Using Prototypes to Leverage Tacit Knowledge - Experimenting with Tacit Knowledge in Product Development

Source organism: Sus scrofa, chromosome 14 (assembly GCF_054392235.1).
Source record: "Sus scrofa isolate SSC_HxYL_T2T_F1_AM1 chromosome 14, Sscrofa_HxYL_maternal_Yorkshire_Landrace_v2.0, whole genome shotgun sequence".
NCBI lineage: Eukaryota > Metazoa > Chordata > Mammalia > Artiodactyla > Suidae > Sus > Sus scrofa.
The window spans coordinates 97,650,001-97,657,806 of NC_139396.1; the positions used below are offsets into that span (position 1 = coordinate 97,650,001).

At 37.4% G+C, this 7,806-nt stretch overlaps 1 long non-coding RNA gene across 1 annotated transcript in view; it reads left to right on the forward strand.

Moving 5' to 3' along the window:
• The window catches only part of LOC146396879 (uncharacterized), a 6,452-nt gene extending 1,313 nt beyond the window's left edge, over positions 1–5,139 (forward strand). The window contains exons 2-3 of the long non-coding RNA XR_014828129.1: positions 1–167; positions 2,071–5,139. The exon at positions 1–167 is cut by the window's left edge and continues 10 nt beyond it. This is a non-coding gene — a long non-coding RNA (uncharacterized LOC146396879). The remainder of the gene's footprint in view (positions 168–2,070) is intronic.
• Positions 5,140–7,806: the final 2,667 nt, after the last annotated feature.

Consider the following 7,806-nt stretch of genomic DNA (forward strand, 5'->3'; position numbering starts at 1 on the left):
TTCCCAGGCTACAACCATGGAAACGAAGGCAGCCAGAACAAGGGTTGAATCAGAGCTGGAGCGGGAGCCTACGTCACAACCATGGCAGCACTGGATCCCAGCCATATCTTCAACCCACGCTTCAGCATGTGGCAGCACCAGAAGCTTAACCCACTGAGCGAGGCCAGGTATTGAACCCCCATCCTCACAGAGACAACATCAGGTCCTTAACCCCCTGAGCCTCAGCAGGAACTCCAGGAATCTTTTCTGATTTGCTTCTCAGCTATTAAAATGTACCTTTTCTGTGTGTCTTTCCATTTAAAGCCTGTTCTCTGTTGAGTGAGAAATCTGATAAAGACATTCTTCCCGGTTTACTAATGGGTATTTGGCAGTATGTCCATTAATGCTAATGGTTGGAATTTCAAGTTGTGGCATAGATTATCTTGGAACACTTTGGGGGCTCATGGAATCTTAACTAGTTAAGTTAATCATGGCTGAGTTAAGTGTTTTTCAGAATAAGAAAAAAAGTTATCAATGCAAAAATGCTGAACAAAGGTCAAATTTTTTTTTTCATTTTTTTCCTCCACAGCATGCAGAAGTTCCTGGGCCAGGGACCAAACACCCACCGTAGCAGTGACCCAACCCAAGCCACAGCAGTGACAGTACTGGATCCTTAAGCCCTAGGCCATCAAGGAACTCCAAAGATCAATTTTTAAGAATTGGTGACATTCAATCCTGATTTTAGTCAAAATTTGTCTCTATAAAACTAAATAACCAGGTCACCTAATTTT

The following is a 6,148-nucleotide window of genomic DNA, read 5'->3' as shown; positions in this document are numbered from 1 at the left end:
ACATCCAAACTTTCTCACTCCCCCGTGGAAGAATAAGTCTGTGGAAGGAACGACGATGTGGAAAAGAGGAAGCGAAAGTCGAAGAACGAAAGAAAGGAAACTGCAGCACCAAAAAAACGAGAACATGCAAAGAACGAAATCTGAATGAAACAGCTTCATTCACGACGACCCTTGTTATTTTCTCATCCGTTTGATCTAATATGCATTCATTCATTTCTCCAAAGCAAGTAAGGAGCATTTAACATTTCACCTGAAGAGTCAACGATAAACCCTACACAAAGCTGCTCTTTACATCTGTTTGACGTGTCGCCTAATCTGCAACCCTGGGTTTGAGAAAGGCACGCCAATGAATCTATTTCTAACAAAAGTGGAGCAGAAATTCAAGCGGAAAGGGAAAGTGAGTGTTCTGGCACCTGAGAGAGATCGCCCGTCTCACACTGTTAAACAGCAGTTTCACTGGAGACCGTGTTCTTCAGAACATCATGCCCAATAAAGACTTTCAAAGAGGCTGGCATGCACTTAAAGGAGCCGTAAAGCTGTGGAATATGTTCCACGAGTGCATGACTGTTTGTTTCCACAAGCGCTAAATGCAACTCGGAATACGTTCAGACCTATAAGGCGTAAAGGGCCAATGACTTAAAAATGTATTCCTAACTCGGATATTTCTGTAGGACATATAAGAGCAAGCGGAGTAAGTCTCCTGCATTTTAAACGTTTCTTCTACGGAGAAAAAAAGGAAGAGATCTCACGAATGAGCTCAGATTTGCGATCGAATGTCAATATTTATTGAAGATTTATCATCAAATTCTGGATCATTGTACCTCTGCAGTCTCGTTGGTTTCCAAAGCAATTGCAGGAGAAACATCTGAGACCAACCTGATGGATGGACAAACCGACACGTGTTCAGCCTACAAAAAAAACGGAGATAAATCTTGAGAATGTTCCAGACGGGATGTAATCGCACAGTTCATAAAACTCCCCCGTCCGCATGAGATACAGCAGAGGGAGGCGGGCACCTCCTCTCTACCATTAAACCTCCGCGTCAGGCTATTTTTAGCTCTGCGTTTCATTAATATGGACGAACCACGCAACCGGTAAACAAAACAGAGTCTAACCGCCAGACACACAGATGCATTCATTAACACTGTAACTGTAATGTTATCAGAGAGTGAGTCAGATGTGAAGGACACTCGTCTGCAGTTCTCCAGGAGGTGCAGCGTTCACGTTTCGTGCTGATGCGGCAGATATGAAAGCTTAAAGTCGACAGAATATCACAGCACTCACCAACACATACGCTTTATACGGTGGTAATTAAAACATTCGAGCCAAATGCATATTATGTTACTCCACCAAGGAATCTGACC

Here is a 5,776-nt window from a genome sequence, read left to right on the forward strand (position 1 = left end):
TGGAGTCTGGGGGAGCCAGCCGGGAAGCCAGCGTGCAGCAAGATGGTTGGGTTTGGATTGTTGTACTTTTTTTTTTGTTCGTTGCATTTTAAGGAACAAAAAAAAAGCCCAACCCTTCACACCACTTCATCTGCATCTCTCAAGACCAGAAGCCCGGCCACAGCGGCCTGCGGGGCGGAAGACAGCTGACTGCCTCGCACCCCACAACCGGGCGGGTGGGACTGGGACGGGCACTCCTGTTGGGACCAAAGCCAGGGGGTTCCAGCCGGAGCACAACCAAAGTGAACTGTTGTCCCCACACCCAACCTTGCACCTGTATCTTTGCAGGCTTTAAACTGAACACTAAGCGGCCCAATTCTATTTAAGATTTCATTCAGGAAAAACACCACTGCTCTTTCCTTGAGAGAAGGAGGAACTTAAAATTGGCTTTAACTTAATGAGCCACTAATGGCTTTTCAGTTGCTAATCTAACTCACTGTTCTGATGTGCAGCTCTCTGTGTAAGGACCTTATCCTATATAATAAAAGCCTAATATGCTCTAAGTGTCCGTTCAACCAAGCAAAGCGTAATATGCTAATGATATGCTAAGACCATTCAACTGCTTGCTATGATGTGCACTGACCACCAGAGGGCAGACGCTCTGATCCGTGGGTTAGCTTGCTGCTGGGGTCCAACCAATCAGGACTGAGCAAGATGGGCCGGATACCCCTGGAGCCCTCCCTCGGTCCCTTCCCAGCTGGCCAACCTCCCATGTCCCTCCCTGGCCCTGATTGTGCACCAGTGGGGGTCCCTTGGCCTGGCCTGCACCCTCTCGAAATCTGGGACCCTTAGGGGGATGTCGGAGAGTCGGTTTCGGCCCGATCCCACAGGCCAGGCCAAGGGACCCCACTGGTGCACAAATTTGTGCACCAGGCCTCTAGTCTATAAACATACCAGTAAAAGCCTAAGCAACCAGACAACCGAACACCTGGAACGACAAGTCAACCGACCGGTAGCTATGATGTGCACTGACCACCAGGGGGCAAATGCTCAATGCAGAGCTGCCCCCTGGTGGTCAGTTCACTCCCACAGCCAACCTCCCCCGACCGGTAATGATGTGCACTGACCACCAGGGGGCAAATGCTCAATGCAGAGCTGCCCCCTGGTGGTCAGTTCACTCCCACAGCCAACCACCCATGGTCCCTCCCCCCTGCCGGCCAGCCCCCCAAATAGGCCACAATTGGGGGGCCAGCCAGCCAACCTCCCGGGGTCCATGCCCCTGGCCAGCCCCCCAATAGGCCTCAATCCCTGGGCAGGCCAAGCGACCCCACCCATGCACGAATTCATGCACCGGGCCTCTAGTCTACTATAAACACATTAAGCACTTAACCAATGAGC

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With increasing pressure on knowledge creating companies to innovate faster and better, there is an apparent need for leveraging knowledge transfer both within the organization and within groups of individuals. While the transfer of explicit information, facts, drawings and data are widely covered by current engineering design research, few efforts highlight the importance of leveraging the tacit knowledge within product development. This thesis aims at enabling this tacit knowledge transfer; the learnings, insights and experiences, through the use of prototypes in the early stages of development. Aimed at both practitioners and academics, this thesis presents three academic papers, containing a theoretical framework for exploring said knowledge transfer. Additionally, a thorough elaboration of select theoretical topics is presented, meant to supplement the content of academic papers. To further explore the use of prototypes for knowledge transfer in product development, a two-part controlled research experiment has been designed and run using 33 participants being either professional practitioners or mechanical engineering graduate students. Here, we test the impact of (both high and low) prototype affordance on three hypotheses; the Problem and Concept Understanding Hypothesis , the Design Fixation Hypothesis and the Learning Activity Hypothesis . In our results, we find some statistical support for stating that prototype affordance has a significant impact on concept evaluation (and therefore understanding). However, we also find that there is not enough evidence to state that prototype affordance has a significant impact on either problem understanding, design fixation or quality of design. Lastly, insights containing interpretations, limitations and implications are presented, stating that there is a need for further exploration of knowledge transfer through prototypes.